When Jennifer Roberts first spotted him, the brown-and-white Labrador mix was clinging to a chain-link fence in a back yard that had become a lake.

The dog was trembling from fatigue and cold. "You could tell he was . . . about to go," she said. "You could see the look in his eyes."

Like hundreds of other pets and farm animals in and around Kinston, N.C., the dog was left behind when the flood waters of Hurricane Floyd came rampaging through the area this month, forcing residents to flee for their lives.

That's when Roberts came to the rescue, literally. The Fairfax County police animal control officer was one of about 20 trained rescuers who went to North Carolina to search for the "forgotten victims," as Roberts calls them.

Roberts and her colleagues with the Denver-based American Humane Association plucked more than 300 animals--cats and dogs, bunnies, roosters, cows, a turtle and even a duck--from water polluted by raw sewage, dead livestock and fuel.

"When people are evacuated, usually they aren't allowed to take their animals," said Roberts, 32, who was in North Carolina for eight days. "There's only so much room on a boat, and most shelters don't accept animals. People are getting out with just the clothes on their back."

Among those the group rescued were a pit bull that had climbed into a kitchen cabinet to escape high water, cats and dogs perched on window air-conditioning units or floating patio furniture, and chickens that sought safety on a trailer roof.

Many of the animals had gone without food and fresh water for days; even so, they didn't necessarily greet their rescuers warmly.

"The majority of the cats were like a ball of fur and razors," Roberts said, noting that two firefighters and a National Guardsman were bitten during would-be rescues.

The Labrador easily released his hold on the fence when rescuers approached, and was tucked into a crate until he could be examined by a veterinarian. But another dog, which had taken refuge on floating wooden steps, jumped into the water as the rescue boat approached.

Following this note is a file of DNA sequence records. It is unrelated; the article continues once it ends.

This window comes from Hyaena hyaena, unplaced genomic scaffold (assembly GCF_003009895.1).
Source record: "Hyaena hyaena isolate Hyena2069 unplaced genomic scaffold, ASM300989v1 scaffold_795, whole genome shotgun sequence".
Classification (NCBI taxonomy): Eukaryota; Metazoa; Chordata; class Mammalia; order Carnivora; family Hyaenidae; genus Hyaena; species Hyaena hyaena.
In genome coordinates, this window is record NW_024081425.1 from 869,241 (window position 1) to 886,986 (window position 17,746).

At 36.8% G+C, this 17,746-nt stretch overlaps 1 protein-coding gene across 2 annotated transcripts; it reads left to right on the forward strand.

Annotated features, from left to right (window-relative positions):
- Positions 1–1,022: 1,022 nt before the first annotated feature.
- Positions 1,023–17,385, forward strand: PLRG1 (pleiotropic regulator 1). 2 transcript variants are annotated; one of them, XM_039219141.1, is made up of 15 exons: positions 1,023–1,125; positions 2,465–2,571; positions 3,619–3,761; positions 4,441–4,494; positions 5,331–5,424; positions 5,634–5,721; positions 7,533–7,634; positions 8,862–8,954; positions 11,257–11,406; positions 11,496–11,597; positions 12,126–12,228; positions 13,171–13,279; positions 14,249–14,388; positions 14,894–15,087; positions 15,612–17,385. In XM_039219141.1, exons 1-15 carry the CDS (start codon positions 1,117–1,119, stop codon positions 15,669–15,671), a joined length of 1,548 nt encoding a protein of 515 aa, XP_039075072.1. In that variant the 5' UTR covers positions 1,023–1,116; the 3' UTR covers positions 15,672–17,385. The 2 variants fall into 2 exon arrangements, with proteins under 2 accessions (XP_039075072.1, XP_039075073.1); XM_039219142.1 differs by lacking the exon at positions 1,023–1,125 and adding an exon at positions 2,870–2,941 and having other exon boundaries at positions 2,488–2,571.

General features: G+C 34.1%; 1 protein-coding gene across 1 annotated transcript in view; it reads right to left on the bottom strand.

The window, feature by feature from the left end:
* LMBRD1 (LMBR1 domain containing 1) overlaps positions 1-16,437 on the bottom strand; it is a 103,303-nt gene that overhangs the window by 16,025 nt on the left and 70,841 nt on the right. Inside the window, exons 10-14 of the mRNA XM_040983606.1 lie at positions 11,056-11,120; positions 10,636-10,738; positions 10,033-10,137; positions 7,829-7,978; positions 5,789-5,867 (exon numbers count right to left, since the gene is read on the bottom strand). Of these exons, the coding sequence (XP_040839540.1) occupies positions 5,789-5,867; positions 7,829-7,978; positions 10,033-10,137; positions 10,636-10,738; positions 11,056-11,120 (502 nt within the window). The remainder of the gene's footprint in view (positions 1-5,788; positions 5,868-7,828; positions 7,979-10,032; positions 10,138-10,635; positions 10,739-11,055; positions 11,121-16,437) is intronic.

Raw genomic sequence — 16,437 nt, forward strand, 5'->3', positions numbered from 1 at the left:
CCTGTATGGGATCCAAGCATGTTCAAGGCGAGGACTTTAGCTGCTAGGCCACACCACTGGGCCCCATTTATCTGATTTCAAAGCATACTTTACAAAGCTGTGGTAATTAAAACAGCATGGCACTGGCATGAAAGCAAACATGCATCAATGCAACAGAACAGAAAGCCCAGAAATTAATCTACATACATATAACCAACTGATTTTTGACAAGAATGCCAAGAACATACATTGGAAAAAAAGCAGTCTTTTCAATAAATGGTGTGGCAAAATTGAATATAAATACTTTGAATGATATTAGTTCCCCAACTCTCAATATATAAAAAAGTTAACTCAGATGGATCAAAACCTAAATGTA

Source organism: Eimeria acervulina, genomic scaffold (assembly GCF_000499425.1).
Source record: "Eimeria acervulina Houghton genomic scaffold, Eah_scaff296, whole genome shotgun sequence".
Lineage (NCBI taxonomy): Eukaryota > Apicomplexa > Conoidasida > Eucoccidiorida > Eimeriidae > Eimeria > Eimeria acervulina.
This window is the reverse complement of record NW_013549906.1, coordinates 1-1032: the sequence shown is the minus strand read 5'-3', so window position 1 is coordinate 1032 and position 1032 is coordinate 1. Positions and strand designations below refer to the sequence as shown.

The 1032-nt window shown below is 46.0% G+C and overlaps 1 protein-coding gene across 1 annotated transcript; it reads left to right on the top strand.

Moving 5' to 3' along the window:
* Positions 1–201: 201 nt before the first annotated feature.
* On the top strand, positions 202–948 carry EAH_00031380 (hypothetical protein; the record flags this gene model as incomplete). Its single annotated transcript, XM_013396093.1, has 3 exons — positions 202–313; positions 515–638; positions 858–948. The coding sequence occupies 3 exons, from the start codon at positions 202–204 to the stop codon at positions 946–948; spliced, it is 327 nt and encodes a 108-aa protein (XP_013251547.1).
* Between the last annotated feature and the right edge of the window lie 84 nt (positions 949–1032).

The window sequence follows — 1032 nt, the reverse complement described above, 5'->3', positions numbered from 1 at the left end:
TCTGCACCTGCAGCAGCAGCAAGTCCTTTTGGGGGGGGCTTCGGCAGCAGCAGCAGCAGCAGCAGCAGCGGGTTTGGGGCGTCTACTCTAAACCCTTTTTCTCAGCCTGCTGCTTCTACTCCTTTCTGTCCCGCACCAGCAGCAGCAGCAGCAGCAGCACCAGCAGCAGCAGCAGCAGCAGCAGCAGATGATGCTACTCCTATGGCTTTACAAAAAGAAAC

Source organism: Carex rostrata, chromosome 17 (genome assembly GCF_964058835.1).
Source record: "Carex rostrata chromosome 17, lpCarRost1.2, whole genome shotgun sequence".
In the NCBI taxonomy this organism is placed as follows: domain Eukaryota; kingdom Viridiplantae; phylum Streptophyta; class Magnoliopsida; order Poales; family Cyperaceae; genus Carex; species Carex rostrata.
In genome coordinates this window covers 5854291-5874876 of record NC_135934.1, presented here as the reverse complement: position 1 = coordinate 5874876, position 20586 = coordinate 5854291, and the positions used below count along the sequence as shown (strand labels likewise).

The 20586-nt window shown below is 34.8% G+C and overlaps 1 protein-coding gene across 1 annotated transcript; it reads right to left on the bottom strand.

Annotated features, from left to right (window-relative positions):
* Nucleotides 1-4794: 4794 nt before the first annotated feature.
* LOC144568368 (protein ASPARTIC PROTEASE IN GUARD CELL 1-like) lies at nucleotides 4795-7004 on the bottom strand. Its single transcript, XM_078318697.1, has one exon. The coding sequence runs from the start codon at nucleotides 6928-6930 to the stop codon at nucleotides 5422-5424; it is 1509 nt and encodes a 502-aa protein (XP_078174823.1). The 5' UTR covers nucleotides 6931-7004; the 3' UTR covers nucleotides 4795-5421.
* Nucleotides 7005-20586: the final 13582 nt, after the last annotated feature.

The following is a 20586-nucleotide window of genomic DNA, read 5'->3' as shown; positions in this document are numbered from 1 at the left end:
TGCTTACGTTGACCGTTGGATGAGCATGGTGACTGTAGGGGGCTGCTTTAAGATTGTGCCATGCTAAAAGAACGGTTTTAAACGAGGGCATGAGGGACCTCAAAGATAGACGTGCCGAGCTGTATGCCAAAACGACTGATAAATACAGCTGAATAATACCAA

Roberts sensed the pooch was fading fast. As a steady current pushed the boat closer, she feared the dog would be swept under. "I knew I only had one chance," she recounted. In one swift movement, she reached out with a wooden catch pole, snared the dog's neck and heaved it into the boat.

Tom Taylor, a former Vienna animal control officer who also volunteered in North Carolina, was able to reunite three dogs and three cats with their owners, who had been forced to leave the pets behind in their trailer, with just a few feet of dry land around it.

"There was no food, no fresh water and the [flood] water was expected to rise again," said Taylor, 28. "The owner and her children were there when we returned the [pets], and there were tears of joy."

Not every story ended happily.

Twenty-six piglets the group moved to high ground were washed away later. And the rescuers had to leave behind some frightened dogs that dove off porches into the mucky water and seemed unlikely to return.

Roberts and Taylor, part of a nationwide network of volunteers the humane association calls on during disasters, trained for three days in July on the Potomac River, practicing water and cliff rescues. The association, which also rescued pets during recent flooding in Colorado and tornadoes in Oklahoma, started its animal rescue program during World War I to help injured cavalry horses.

Although they go out to save the animals, rescuers say it's the owners that they are really helping. "Some of those people have lost everything, and hopefully knowing that they have their cat or dog will be some comfort," said Roberts, who has three dogs, three cats and two rats at home.

But even though she loves animals, Roberts wasn't prepared to save all creatures great and small that she came across in Kinston.

"There were bugs that looked like mutants," she said. "Grasshoppers the size of your hand, fire ants and spiders. There were water moccasins fighting with each other to get in the boat."

CAPTION: Jennifer Roberts spent eight days helping to rescue stranded pets and farm animals in flood-ravaged Kinston, N.C.